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A tropical system moving across the Caribbean has a 40 percent chance of becoming a depression in the next two days, but is not expected to near the Florida coast.
In their morning advisory, National Hurricane Center forecasters said the system became better organized overnight Monday, producing tropical storm-force wind gusts. The system is located about 175 miles north-northeast of the Turks and Caicos, which took a hit from Hurricane Irma last month.
The storm still has no eye, but could intensify as it encounters weak wind shear over the next 48 hours, forecasters said. By late Wednesday, however, the system is expected to merge with a front and face stronger wind shear as it curves to the east, well off the U.S. coast.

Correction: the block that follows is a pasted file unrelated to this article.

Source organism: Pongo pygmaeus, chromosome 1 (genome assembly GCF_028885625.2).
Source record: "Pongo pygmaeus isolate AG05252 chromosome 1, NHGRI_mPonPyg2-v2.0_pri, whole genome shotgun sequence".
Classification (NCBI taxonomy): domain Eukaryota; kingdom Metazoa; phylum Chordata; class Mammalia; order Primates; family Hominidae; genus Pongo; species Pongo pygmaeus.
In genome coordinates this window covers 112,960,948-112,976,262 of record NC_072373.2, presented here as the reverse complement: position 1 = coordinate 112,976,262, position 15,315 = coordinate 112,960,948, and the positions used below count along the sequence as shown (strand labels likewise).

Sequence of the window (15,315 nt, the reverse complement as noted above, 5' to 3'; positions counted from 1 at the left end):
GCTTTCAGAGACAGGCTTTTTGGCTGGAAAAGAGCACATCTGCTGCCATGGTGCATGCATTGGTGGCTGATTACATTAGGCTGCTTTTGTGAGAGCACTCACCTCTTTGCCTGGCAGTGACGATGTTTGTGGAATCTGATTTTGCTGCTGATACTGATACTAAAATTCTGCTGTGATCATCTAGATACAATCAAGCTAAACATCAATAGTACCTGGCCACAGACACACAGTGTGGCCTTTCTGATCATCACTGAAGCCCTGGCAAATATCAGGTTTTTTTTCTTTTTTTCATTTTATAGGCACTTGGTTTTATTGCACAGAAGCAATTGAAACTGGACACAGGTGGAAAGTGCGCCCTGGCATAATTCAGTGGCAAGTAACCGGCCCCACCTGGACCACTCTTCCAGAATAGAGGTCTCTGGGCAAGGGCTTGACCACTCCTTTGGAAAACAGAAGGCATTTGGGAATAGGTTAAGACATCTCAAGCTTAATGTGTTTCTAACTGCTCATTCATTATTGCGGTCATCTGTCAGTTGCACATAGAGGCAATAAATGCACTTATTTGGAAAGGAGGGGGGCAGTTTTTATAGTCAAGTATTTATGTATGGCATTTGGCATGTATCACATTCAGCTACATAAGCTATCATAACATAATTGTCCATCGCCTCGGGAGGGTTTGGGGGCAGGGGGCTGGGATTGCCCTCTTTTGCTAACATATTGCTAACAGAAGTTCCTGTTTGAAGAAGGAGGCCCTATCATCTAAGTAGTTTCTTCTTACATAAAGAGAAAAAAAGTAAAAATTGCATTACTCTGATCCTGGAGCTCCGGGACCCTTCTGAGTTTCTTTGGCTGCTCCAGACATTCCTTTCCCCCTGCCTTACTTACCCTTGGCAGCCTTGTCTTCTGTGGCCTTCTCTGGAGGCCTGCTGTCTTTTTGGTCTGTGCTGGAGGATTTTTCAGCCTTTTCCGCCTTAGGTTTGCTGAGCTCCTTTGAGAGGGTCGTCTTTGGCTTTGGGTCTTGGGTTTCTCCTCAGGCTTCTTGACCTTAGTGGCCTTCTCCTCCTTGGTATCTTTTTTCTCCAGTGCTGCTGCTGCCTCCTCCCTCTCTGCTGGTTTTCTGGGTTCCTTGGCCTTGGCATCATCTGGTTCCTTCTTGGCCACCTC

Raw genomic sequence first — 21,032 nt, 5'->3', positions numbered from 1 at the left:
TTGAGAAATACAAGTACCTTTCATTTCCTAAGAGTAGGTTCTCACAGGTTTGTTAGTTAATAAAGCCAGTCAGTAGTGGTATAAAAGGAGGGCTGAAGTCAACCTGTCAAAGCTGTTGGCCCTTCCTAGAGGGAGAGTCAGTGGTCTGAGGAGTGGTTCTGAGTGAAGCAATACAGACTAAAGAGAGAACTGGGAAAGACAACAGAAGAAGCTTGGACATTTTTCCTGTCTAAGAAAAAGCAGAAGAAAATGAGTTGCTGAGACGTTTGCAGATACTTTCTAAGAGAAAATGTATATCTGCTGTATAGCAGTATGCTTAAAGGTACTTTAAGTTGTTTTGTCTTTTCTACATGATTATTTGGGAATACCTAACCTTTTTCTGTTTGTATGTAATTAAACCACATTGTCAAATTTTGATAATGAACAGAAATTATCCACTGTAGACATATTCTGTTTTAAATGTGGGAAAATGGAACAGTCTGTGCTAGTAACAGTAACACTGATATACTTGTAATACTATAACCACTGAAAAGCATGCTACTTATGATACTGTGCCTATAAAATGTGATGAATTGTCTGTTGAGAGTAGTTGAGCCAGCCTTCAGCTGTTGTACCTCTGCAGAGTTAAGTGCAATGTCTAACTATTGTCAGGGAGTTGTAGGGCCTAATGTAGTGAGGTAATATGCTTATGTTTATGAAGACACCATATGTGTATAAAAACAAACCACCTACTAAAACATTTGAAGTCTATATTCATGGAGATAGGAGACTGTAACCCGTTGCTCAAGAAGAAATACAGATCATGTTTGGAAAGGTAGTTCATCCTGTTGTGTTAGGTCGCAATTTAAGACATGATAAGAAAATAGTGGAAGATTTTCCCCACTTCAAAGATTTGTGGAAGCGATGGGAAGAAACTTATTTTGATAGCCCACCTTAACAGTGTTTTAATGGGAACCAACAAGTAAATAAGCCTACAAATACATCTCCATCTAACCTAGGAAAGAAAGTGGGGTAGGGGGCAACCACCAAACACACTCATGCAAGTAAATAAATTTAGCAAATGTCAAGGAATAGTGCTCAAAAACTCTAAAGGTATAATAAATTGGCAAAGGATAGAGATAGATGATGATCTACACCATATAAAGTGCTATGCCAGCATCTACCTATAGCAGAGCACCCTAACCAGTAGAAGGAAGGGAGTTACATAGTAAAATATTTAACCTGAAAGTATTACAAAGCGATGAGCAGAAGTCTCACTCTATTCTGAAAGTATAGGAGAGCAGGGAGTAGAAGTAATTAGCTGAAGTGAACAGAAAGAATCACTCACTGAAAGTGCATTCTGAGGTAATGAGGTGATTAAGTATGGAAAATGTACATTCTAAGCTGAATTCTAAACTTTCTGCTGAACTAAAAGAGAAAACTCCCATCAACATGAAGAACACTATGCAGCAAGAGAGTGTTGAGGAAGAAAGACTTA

The system comes on the heels of a record-breaking season that saw more accumulated cyclone energy — meaning more intense hurricanes for longer — in September than any month on record. Last week, Ophelia became the 10th consecutive hurricane this year, tying a record last set in the late 1800s.
Ophelia also became a rare storm to track east across the Atlantic and strike Ireland Monday.
The Irish Times reported Monday that the storm had knocked out power to 120,000 as the storm lashed the southern half of the island with gusts exceeding 74 mph.